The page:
The difference between PPPoE and DHCPsuri
What is DHCP?
DHCP (Dynamic Host Configuration Protocol) is a standardized client/server network protocol that dynamically assigns IP addresses and other related configuration information to network devices. As you know, each device in a TCP/IP network should have a unique IP address to access the network. Therefore, if your network devices are not configured with DHCP, network administrators must manually configure IP addresses if they want to add new computers or move computers from one subnet to another. Generally, the DHCP architecture consists of a DHCP client, a DHCP server and a DHCP relay agent (usually a router or switch with DHCP), as shown in the following figure.
The DHCP protocol automatically assigns and updates IP addresses and other configuration information on the network. a DHCP server provides information to DHCP clients through a series of message exchanges. The DHCP protocol can be used to forward DHCP packets between the client and server when the client and server are not on the same physical subnet.
The DHCP protocol enables network users to configure anywhere on the network and automatically obtain an IP address when they reconnect. On the other hand, the DHCP protocol also provides a faster and more reliable way for network administrators to configure IP addresses, which helps reduce errors caused by manually configuring IP addresses. DHCP can also help save limited IP address space, since only hosts connected to the network are assigned IP addresses.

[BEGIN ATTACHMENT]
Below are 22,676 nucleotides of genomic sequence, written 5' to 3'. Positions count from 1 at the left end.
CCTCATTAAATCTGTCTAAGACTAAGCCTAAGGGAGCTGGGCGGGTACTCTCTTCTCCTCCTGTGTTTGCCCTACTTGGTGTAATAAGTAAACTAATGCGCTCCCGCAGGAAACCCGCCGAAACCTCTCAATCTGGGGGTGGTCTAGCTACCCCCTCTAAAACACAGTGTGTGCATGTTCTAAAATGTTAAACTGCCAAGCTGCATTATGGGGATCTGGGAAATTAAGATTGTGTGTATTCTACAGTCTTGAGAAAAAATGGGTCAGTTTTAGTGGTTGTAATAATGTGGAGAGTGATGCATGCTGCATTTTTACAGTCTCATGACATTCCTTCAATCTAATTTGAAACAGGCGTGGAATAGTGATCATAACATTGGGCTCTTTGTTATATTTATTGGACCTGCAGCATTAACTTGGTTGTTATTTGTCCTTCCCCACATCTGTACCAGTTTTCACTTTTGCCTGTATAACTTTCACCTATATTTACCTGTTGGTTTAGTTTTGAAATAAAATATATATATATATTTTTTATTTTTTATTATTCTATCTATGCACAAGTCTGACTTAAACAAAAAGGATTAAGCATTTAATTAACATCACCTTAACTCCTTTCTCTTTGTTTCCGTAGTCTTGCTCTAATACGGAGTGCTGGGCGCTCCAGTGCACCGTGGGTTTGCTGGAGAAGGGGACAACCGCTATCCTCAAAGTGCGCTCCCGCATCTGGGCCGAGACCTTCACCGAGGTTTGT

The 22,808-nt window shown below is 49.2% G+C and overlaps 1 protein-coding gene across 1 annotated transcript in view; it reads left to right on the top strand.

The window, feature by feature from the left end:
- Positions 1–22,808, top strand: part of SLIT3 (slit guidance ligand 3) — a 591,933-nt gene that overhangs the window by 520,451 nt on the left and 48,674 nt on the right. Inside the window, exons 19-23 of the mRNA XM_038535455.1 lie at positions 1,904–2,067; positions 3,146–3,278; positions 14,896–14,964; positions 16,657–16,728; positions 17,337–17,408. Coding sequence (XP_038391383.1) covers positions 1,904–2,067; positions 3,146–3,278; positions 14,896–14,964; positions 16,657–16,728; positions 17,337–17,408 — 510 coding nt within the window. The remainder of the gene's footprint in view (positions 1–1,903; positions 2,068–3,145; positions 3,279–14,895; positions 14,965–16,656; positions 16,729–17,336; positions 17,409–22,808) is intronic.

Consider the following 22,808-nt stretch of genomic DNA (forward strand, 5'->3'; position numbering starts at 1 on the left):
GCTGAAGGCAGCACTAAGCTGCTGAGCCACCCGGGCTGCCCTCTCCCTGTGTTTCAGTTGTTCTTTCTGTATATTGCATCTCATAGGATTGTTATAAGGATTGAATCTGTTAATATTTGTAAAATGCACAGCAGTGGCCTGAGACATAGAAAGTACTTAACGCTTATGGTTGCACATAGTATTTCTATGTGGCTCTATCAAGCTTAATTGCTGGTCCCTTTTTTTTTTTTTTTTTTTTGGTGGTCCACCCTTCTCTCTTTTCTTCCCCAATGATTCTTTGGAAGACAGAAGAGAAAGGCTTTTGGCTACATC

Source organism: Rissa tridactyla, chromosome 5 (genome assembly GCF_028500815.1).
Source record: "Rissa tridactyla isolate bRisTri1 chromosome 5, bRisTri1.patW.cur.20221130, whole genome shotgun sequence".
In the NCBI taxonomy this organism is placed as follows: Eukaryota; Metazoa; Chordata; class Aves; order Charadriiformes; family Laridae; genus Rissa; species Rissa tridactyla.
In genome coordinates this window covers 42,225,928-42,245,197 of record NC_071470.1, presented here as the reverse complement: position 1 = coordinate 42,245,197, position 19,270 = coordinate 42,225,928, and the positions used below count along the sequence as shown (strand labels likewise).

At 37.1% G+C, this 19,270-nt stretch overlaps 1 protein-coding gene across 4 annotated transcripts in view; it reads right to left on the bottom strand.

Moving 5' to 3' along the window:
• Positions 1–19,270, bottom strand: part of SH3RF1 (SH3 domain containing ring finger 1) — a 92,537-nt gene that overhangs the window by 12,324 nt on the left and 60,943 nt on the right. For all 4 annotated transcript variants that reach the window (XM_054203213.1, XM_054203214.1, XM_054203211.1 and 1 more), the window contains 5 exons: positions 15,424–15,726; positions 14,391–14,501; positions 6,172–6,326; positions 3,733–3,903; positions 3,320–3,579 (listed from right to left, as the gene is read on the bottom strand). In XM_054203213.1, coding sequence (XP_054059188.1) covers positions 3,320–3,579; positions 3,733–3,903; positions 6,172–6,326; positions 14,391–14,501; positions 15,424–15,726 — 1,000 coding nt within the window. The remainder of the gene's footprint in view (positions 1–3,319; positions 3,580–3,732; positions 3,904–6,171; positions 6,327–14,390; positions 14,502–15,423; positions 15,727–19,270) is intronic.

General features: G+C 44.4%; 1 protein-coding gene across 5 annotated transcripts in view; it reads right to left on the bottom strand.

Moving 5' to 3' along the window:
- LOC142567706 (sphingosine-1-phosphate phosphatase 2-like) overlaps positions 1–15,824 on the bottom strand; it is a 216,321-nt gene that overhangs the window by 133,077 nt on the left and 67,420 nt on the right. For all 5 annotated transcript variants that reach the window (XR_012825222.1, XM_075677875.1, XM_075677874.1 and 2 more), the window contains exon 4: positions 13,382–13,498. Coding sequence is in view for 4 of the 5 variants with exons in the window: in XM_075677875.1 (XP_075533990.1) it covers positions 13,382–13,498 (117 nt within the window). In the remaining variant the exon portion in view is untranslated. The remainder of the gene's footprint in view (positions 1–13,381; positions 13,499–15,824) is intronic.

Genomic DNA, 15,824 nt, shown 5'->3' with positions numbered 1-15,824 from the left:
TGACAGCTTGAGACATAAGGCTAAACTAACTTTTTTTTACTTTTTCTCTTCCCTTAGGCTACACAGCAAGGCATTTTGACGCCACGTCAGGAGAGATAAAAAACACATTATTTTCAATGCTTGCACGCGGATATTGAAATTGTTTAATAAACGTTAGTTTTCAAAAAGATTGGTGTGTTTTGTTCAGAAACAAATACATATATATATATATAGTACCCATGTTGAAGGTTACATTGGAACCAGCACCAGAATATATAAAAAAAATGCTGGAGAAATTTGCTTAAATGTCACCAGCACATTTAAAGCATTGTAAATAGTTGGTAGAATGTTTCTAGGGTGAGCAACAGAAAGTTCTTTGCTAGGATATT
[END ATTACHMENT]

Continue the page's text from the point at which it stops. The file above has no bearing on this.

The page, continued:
What is PPPoE?
PPPoE stands for Point-to-Point Protocol over Ethernet, which is a network tunneling protocol that encapsulates Point-to-Point Protocol (PPP) in the Ethernet framework. It enables an Ethernet host to connect to a remote access concentrator through a simple bridging device. Through the PPPoE protocol, the remote access device enables control and billing of each access user. Compared with traditional access methods, the PPPoE protocol has a high performance-to-price ratio, and it is widely used in a range of applications, including cell networking construction, and the current popular broadband access method, ADSL, uses the PPPoE protocol. Usually, PPPoE architecture consists of PPPoE client, PPPoE server, host and ADSL modem, etc.
With PPPoE, users can dial up from one router (PPPoE client) to another router (PPPoE server) via BRAS (Broadband Remote Access Server), and then establish a point-to-point connection and transmit packets over that connection. To use PPPoE, you need the username and password provided by your ISP to establish the connection. However, with today’s networks that integrate the modem into the connection, you only need to set up the username and password once and the modem can automatically connect to the network as soon as you turn it on.
Since the BRAS (Broadband Remote Access Server) has numerous users sharing the same physical connection, thus sending traffic to and from the broadband remote access device on the ISP network, the PPPoE protocol keeps track of the user’s traffic and which user should be billed.
What is the difference between PPPoE and DHCP?